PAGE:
Broadway is dark, but there are plenty of ways to enjoy theater online

On with the shows!
Patrons make their way to seats before a showing of “Hamilton” at Proctors in Schenectady last summer.
Patrons make their way to seats before a showing of “Hamilton” at Proctors in Schenectady last summer.

Broadway’s gone dark, and with coronavirus keeping New York theaters shuttered through at least Sept. 6, a day trip to New York City won’t be in the cards this summer.

But never fear, there are plenty of streaming options available to get a glimpse of some of the best theater around. The stalwart Netflix, Amazon and Disney+ services all feature at least a few filmed versions of stage shows that can bring you to Broadway — or London’s West End — without having to shell out for travel.

As a semi-professional theater geek, I’ve plumbed the depths of these streaming services to find the good, the great and the, let’s say … unique options out there. Most of these require a subscription to a service such as Disney+, Netflix, Amazon Prime or the theater-focused BroadwayHD, but there are some free options available.

We’ll start with one you have to pay for. But trust me, it’s worth it. 


“Hamilton” — It’s only the single hottest ticket in the history of Broadway theater, and now it’s coming to Disney+ on July 3 as part of your $7.99 monthly subscription. Filmed over two nights in 2016 before the show’s original Broadway cast left their roles, this was originally scheduled to be a theatrical release in 2021, but Disney and creator/writer/star Lin-Manuel Miranda announced in May that the show would instead be released on Disney’s streaming platform — as if Baby Yoda wasn’t enough of a reason to subscribe on his own.

On its surface, “Hamilton” seems absurd. A three-hour, mostly sung-through, hip-hop tinged Broadway epic about the life of America’s first treasury secretary, Alexander Hamilton. When Miranda debuted the show’s opening song at a White House spoken word event in 2009, his introduction drew derisive laughs — including from President Barack Obama and First Lady Michelle Obama. By the time Miranda was done, nobody was laughing.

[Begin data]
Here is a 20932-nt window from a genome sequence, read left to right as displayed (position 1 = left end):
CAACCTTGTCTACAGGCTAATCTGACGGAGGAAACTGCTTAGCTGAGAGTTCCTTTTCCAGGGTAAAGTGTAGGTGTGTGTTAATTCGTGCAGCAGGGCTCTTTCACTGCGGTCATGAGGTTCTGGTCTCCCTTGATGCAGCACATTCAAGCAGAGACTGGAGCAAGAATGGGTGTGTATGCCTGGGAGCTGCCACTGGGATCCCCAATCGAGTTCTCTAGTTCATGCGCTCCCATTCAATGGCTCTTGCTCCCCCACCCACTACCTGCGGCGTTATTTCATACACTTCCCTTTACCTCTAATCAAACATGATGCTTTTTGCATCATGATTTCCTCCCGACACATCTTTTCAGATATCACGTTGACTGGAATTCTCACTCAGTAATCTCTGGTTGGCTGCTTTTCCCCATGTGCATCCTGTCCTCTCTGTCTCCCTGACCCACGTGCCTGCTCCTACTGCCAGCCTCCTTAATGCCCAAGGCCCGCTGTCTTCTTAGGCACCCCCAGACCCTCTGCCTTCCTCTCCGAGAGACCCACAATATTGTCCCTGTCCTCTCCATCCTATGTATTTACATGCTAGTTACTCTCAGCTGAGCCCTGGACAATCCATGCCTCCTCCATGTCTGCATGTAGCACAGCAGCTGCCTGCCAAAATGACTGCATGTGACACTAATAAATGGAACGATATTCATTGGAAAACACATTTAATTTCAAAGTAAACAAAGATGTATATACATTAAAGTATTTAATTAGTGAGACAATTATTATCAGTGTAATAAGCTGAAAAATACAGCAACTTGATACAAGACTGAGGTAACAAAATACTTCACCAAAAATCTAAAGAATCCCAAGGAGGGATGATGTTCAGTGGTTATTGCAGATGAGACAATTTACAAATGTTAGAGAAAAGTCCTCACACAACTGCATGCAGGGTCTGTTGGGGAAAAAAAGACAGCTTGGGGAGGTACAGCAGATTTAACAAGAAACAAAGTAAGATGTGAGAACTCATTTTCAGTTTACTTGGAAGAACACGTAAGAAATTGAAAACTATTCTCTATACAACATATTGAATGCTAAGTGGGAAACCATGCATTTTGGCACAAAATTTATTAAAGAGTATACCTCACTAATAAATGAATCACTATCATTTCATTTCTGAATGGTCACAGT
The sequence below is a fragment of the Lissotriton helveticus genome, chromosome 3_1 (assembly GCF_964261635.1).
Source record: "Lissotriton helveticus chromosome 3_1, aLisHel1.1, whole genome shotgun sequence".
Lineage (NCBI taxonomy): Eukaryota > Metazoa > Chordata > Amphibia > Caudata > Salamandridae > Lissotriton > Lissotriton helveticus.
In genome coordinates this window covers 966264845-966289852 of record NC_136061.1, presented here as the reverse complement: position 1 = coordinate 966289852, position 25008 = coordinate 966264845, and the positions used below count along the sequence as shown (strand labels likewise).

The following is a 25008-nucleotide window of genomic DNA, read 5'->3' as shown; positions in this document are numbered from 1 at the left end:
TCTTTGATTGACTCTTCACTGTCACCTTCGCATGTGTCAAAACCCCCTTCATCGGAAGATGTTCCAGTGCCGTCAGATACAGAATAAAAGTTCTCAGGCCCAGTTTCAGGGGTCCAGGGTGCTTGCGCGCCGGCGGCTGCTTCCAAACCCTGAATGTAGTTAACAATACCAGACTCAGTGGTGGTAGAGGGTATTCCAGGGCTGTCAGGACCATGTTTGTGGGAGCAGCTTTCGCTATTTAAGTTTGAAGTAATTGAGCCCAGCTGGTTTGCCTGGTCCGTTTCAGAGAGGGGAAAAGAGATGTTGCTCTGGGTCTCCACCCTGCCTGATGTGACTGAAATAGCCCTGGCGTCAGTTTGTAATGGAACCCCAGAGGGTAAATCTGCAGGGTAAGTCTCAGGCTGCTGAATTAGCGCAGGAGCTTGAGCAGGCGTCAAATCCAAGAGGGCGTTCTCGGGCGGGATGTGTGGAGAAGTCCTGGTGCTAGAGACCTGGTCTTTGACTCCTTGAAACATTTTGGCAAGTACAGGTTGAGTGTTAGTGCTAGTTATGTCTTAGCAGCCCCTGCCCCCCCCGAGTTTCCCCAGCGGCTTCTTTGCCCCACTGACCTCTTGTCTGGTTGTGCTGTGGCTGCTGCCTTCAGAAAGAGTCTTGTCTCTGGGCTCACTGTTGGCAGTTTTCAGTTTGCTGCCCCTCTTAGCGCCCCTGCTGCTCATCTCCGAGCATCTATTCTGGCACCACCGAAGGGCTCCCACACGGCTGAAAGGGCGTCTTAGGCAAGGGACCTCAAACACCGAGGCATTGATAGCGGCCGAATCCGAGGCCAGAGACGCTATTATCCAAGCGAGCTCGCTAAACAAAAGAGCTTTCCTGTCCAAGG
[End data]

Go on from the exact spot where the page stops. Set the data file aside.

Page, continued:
I was lucky enough to see “Hamilton” on Broadway in June 2018, two years after Miranda and Co. left the production and with understudies playing the roles of both Hamilton and Aaron Burr. It was still as mesmerizing a theater experience as I’ve ever been a part of. The version that will be streaming is the original production that won 11 Tony Awards and the 2016 Pulitzer Prize for Drama. Miranda headlines as the titular Hamilton, but it’s the show’s incredible and diverse supporting cast — including Tony winners Leslie Odom Jr. as Burr, Renee Elise Goldsberry as Angelica Schuyler and Daveed Diggs in a dual role as the Marquis de Lafayette and Thomas Jefferson — that brings to life what has become the defining musical of a generation.

Watch it, and you’ll understand the hype.

“Newsies” — No, not the 1991 movie of the same name featuring a very young Christian Bale warbling his way through “Santa Fe” in a voice that’s only slightly less embarrassing than the indistinguishable growl he’d adopt a decade and a half later as Batman, but a filmed version of the wildly popular stage adaptation starring Jeremy Jordan in the role Bale originated as Jack “Cowboy” Kelly. The story of the New York City newsboys strike of 1899 features songs written by the legendary Alan Menken, the man responsible for most of the iconic songs of the Disney Renaissance, and a truly spectacular cast of dancers that winds its way through high-energy numbers such as “Carrying the Banner” and “The World Will Know.”

Jordan’s rendition of “Santa Fe” is the backbone of the whole show, and this play features the single best Broadway song ever composed about journalism, the peppy “Watch What Happens.”